Genetics determines the color of your cat’s cute button-nose, which can be pink, black, liver-colored, or the same color as his fur. Nose color can also change due to temperature, age, injury or illness. Many times, Kitty’s change in nose color is just a normal phenomenon.
Normal Color Changes
Many cats have a pale pink nose, but this doesn’t necessarily mean that other nose colors are not normal. Your fur baby’s nose may change colors as he gets older, sometimes turning black to brown or black to pink. Gradual changes in nose color are typically due to a breakdown of tyrosinase, an enzyme used to produce pigment. These enzymes are also sensitive to temperature, often causing Kitty’s nose to fade in the winter (snow nose) and return to its normal color in the summer.
Signs of a Sick Nose
Color changes may not be enough to indicate a problem with your fur buddy. If you notice your cat pawing at his nose or experiencing nasal swelling, discharge or nosebleeds, these could be signs of a foreign object, tumor or irritant in the nasal passages. Kitty may also exude an offensive odor from the nose area, and his breathing may be labored. Some pet parents become concerned when they find pigmented spots on their cat’s nose. These spots are usually harmless and comparable to the freckles of humans, notes veterinary dermatologist Adam Patterson of Texas A&M College of Veterinary Medicine & Biomedical Sciences.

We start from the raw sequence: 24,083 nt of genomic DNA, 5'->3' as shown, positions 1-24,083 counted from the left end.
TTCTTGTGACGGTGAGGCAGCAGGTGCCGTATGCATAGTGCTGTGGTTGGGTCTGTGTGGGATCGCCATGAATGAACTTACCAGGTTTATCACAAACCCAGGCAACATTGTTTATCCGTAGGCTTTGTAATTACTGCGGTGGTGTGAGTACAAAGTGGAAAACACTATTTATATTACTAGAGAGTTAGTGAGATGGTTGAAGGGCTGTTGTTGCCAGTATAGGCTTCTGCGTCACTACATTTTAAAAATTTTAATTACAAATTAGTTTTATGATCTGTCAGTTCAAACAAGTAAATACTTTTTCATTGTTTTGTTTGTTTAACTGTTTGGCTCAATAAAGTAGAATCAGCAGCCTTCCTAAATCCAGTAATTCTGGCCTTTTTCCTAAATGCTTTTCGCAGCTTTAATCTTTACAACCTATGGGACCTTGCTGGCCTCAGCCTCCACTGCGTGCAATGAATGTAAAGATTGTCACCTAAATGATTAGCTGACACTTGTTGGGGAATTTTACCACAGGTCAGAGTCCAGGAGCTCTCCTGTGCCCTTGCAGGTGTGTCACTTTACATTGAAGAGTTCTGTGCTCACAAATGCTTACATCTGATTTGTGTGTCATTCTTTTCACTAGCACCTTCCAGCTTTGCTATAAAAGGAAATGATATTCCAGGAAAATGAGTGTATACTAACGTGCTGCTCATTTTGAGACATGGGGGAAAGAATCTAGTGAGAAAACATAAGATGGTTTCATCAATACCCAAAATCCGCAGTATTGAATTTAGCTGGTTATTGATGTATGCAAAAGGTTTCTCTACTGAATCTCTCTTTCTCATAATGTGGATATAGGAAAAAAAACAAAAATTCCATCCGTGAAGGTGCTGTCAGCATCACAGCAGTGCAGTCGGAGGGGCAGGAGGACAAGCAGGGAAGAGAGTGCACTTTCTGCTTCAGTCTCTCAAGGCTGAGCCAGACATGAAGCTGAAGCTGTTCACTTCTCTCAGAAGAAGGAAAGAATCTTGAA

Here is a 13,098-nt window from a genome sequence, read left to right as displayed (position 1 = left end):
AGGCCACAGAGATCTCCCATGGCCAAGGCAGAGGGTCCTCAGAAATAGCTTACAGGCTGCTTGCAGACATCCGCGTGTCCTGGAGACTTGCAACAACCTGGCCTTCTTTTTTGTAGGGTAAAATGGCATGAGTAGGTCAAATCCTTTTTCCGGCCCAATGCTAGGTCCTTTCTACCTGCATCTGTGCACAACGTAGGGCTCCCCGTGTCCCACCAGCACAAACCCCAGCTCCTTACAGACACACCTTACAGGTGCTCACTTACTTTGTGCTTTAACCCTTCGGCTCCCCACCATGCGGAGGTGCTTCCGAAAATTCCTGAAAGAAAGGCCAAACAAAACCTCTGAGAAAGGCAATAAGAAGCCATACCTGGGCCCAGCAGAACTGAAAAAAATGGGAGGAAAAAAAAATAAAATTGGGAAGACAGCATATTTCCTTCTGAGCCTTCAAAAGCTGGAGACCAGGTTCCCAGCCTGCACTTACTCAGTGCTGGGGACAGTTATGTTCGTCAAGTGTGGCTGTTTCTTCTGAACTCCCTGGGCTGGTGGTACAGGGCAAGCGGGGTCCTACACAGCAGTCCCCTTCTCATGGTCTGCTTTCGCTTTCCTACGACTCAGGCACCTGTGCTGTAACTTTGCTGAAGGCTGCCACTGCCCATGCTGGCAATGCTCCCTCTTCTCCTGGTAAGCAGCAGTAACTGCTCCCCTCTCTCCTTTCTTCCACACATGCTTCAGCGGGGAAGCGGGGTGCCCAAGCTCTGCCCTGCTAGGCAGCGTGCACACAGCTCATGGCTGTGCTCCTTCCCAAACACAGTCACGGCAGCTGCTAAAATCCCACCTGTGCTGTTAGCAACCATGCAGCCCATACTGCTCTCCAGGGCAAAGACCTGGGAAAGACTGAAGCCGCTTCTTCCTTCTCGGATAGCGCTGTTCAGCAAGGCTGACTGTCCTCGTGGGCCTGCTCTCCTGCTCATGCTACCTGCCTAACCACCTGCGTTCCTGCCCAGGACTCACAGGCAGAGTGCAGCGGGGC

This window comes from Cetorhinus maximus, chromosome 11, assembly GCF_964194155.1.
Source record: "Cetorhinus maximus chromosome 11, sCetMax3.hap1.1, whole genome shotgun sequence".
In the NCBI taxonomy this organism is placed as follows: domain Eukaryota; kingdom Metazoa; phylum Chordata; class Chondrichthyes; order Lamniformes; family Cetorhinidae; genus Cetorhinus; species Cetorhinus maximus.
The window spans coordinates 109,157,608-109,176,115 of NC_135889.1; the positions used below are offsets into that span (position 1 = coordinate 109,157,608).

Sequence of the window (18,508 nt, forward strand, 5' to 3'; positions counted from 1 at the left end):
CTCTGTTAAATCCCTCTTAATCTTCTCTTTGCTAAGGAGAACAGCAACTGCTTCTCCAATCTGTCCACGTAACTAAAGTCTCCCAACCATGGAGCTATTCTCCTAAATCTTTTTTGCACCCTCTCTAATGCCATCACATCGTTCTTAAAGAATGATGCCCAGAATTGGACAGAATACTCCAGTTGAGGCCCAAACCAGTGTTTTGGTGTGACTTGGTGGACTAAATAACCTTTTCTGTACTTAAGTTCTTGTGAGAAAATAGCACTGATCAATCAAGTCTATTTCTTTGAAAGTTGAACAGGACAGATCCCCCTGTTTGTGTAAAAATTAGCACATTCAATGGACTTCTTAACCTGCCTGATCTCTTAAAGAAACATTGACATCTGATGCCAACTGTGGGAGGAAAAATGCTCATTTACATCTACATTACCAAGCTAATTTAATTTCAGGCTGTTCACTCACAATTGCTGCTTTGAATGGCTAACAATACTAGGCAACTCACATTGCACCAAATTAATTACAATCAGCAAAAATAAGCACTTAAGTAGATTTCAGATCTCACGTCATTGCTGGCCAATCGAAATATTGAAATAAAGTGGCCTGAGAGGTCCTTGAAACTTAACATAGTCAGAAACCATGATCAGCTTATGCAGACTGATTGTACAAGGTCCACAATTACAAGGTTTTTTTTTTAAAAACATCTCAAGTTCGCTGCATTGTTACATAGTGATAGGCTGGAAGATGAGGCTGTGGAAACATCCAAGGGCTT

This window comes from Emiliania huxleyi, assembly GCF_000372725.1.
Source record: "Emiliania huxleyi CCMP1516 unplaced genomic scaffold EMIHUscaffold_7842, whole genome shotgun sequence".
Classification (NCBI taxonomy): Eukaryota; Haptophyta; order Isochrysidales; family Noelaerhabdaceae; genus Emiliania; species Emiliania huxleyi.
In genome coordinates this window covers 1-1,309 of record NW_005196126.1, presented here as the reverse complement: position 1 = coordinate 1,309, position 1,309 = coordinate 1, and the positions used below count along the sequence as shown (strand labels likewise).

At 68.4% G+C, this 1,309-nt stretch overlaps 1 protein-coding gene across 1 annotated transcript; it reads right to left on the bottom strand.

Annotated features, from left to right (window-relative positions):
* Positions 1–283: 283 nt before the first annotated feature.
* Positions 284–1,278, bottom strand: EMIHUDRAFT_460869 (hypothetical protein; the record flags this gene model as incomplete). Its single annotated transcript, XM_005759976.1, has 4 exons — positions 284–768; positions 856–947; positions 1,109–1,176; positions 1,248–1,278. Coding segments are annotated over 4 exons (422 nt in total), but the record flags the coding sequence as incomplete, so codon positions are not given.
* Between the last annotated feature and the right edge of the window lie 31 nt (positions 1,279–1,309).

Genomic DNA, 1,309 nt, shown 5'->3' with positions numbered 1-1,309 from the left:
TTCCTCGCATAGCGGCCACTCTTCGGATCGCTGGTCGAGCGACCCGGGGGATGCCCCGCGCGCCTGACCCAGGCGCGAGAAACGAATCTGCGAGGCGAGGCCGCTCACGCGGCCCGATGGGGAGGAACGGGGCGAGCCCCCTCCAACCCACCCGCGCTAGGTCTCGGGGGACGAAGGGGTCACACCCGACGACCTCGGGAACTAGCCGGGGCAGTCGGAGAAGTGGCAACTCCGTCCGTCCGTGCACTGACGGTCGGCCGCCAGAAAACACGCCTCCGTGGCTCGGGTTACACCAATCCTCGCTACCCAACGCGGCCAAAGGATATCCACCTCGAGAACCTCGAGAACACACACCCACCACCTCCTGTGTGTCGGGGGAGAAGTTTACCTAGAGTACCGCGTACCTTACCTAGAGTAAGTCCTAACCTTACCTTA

Diseases of the Cat Nose
Hyperpigmentation of the nose can occur for many reasons and should always be diagnosed by your vet. Allergies, bacterial infections, hypothyroidism and Cushing’s disease can cause changes to the surface of the nose. As the skin on the nose thickens and crusts, changes in nose color can occur. Pemphigus foliceus, an autoimmune skin disease, can cause red patches of skin on the nose and ears. As the disease progresses, these red patches may spread to other parts of the body. Your cat’s odd change in nose color could be as innocent as a scab or small injury or as serious as skin cancer.
Maintaining Nose Health
As part of your home wellness check, examine Kitty’s nose for changes in color, shape and texture. Also look for signs of illness or injury, including discharge, swelling or crusting. Since cats are prone to sunburn on their sensitive ears, noses and around their eyes, it’s important to limit their sun exposure during the peak hours of midday. If you recognize a problem with your cat’s nose, promptly bring your pet to the vet.
Always check with your veterinarian before changing your pet’s diet, medication, or physical activity routines. This information is not a substitute for a vet’s opinion.
Based in northern New York, Brandy Burgess has been writing on pets, technical documentation and health resources since 2007. She also writes on personal development for YourFreelanceWritingCareer.com. Burgess' work also has appeared on various online publications, including eHow.com. Burgess holds a Bachelor of Arts in computer information systems from DeVry University and her certified nurses aid certification.